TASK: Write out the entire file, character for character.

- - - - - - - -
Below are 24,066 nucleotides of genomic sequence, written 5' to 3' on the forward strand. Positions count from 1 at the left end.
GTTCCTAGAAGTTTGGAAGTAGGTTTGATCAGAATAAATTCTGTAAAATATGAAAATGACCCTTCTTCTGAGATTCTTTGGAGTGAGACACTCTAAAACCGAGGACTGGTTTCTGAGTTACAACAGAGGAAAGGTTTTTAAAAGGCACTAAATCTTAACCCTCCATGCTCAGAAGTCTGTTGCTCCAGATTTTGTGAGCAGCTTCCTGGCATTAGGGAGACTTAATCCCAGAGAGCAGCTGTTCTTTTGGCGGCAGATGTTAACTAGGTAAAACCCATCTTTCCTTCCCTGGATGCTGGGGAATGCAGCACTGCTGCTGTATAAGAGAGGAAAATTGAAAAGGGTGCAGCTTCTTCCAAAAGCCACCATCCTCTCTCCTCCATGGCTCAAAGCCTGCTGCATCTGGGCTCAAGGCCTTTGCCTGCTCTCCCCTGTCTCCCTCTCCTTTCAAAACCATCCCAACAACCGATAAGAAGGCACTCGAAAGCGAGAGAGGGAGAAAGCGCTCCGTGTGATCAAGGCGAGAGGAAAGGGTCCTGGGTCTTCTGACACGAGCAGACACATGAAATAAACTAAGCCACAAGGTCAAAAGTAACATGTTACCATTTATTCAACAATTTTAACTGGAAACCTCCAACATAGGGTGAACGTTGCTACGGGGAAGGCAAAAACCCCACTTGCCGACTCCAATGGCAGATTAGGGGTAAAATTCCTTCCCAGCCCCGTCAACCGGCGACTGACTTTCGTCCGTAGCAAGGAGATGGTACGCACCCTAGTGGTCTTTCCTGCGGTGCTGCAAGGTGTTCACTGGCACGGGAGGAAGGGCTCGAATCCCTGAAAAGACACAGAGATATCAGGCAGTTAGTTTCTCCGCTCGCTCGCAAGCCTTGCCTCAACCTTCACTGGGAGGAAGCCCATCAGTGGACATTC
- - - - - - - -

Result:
Below are 24,066 nucleotides of genomic sequence, written 5' to 3' on the forward strand. Positions count from 1 at the left end.
GTTCCTAGAAGTTTGGAAGTAGGTTTGATCAGAATAAATTCTGTAAAATATGAAAATGACCCTTCTTCTGAGATTCTTTGGAGTGAGACACTCTAAAACCGAGGACTGGTTTCTGAGTTACAACAGAGGAAAGGTTTTTAAAAGGCACTAAATCTTAACCCTCCATGCTCAGAAGTCTGTTGCTCCAGATTTTGTGAGCAGCTTCCTGGCATTAGGGAGACTTAATCCCAGAGAGCAGCTGTTCTTTTGGCGGCAGATGTTAACTAGGTAAAACCCATCTTTCCTTCCCTGGATGCTGGGGAATGCAGCACTGCTGCTGTATAAGAGAGGAAAATTGAAAAGGGTGCAGCTTCTTCCAAAAGCCACCATCCTCTCTCCTCCATGGCTCAAAGCCTGCTGCATCTGGGCTCAAGGCCTTTGCCTGCTCTCCCCTGTCTCCCTCTCCTTTCAAAACCATCCCAACAACCGATAAGAAGGCACTCGAAAGCGAGAGAGGGAGAAAGCGCTCCGTGTGATCAAGGCGAGAGGAAAGGGTCCTGGGTCTTCTGACACGAGCAGACACATGAAATAAACTAAGCCACAAGGTCAAAAGTAACATGTTACCATTTATTCAACAATTTTAACTGGAAACCTCCAACATAGGGTGAACGTTGCTACGGGGAAGGCAAAAACCCCACTTGCCGACTCCAATGGCAGATTAGGGGTAAAATTCCTTCCCAGCCCCGTCAACCGGCGACTGACTTTCGTCCGTAGCAAGGAGATGGTACGCACCCTAGTGGTCTTTCCTGCGGTGCTGCAAGGTGTTCACTGGCACGGGAGGAAGGGCTCGAATCCCTGAAAAGACACAGAGATATCAGGCAGTTAGTTTCTCCGCTCGCTCGCAAGCCTTGCCTCAACCTTCACTGGGAGGAAGCCCATCAGTGGACATTC